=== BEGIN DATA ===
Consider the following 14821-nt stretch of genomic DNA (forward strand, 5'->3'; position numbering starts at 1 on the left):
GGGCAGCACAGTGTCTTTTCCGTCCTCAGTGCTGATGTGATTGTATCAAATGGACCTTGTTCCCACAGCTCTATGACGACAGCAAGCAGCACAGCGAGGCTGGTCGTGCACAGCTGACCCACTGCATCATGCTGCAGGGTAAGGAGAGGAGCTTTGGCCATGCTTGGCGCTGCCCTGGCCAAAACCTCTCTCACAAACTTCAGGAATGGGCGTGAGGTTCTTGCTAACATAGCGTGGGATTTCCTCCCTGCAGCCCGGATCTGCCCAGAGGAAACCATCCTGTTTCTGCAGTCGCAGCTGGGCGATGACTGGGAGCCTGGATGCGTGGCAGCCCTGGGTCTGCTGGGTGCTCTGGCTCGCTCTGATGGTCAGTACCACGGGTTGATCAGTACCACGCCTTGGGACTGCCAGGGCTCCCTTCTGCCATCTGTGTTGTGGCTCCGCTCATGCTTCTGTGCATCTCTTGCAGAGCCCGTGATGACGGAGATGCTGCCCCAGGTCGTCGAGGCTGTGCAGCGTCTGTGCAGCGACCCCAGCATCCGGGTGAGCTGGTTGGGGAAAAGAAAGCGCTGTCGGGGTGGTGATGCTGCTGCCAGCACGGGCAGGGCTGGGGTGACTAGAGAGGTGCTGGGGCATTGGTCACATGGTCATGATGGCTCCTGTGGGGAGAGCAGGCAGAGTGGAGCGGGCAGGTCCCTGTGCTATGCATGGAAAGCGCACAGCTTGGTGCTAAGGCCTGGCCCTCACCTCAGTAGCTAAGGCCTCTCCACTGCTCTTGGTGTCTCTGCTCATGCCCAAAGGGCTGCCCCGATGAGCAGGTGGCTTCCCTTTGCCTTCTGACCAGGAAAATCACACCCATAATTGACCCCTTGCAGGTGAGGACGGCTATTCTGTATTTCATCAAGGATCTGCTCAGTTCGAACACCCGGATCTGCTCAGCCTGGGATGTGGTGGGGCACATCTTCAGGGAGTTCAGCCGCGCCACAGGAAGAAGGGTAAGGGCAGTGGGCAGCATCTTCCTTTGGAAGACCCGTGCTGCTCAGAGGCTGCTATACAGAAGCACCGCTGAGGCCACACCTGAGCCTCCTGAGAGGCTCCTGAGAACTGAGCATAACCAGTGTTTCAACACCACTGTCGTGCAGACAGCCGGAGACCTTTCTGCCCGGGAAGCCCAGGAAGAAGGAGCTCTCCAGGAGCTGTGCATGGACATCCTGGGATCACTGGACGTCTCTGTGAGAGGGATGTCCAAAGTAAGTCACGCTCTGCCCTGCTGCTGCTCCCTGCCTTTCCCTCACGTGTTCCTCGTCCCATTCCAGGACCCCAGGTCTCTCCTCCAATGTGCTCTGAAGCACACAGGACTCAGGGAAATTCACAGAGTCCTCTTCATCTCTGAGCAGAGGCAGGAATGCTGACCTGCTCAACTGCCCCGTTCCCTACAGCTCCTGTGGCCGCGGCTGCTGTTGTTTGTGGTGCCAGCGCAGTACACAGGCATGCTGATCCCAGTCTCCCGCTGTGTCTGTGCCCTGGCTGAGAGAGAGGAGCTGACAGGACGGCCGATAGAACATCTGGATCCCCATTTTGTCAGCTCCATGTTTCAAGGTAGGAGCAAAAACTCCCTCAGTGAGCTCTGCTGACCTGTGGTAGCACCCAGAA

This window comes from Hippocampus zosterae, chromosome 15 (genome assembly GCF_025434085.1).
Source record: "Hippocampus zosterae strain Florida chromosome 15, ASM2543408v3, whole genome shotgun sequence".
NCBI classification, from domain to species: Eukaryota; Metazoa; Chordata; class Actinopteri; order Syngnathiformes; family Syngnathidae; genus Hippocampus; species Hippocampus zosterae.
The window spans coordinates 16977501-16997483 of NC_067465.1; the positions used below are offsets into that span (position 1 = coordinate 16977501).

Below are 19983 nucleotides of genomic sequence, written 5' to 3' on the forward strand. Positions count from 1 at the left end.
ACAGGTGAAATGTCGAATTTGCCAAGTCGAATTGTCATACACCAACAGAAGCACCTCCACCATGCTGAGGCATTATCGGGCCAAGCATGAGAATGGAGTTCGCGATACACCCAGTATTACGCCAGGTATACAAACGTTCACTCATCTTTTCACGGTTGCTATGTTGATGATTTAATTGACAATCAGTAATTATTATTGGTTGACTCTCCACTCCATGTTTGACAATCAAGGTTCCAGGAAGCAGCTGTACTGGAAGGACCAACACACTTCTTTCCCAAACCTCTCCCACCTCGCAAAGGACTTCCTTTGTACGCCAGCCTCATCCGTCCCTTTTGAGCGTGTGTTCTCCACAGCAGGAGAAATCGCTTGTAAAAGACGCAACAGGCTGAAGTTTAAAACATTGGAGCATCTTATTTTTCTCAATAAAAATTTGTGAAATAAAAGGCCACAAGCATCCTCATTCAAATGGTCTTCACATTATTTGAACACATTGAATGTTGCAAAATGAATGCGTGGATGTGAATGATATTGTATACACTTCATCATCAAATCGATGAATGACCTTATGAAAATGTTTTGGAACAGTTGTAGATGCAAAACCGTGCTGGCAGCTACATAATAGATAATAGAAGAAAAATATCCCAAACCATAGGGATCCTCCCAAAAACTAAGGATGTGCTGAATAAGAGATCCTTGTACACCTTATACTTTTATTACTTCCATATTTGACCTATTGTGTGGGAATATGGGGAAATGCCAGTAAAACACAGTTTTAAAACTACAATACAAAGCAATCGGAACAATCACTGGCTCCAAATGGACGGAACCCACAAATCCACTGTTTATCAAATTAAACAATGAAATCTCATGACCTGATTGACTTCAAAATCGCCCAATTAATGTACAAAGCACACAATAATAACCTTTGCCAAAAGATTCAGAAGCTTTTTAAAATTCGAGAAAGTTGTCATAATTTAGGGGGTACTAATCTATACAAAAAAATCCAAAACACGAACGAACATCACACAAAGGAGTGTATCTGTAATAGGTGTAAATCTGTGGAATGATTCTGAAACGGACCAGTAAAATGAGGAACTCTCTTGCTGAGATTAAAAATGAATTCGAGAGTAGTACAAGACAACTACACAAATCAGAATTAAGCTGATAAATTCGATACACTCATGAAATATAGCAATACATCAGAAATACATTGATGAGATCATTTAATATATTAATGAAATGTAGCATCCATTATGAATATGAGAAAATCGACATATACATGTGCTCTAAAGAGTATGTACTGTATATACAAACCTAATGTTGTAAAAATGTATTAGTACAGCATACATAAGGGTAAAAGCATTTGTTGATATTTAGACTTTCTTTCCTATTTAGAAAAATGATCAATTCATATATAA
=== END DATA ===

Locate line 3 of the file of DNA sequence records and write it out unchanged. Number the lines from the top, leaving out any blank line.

This window comes from Hippocampus zosterae, chromosome 15 (genome assembly GCF_025434085.1).